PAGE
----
What is Fundamental Analysis?
Fundamental analysis is a method of determine the intrinsic value of an asset and analyzing the asset’s “fair market value”. This form of analysis is based on external events and influences, as well as financial statements and industry. Fundamental Analysis is one of the major method to analyze the stock with the other being Technical Analysis
Mostly, Investors choose the fundamental analysis to analyze any stock before invest in them.
How to do Fundamental Analysis?
- By reading balance sheet of the company: A company’s Balance sheet is a financial statement which reveals the firm’s assets, liabilities and owners’ equity (net worth). It is the insight of Income Statement and Cash Flow Statement.
- Its peer comparisons growth story: It is the most common method of fundamental analysis among the investors. Peer Comparison helps the investor to compare the company’s Valuation, Growth, RoE, PE, etc.
- Future revolution or growth of the company
- Company’s Management: Company’s Management Analysis helps the investors to trust the company’s Board i.e, Promoter(s) of the company, Director(s) of the company. By this investor get to know about the background of the company’s management like educational qualifications while others may focus on the family background, however, investors should focus on the past management decisions of the promoters.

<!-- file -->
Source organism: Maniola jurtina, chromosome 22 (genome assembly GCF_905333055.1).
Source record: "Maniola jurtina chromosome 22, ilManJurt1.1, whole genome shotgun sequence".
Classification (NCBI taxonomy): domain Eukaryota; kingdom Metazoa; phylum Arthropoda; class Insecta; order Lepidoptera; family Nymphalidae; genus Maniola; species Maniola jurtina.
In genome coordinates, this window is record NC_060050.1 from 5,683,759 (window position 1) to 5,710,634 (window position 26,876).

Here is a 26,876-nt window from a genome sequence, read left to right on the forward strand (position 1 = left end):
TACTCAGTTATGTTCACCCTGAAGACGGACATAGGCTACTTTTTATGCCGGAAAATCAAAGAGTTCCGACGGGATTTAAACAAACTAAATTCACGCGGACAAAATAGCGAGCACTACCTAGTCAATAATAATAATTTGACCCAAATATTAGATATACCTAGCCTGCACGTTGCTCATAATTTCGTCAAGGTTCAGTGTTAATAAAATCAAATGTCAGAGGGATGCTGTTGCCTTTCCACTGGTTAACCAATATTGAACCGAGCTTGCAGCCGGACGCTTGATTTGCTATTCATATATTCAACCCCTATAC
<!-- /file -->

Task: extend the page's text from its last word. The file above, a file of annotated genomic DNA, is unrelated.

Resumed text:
Ratios you must focus on fundamental analysis?
- Price to Earnings (P/E)
- Working Capital Ratio
- Quick Ratio
- Earnings per Share (EPS)
- Price to Book (P/B)
- Debt-Equity Ratio
- Dividend Yield Ratio
- Return on Equity
Why fundamental analysis important?
Fundamental Analysis is important because if you are going to invest in the company and don’t know anything about the company then you are doing biggest blunder mistake.
Fundamental analysis seeks to understand the value of an asset, so that traders can take a much longer-term view of the market. Once the trader has determined a numerical value for the asset, they can compare it to the current market price to assess whether the asset is over or under- valued. The aim is to then profit from the market correction.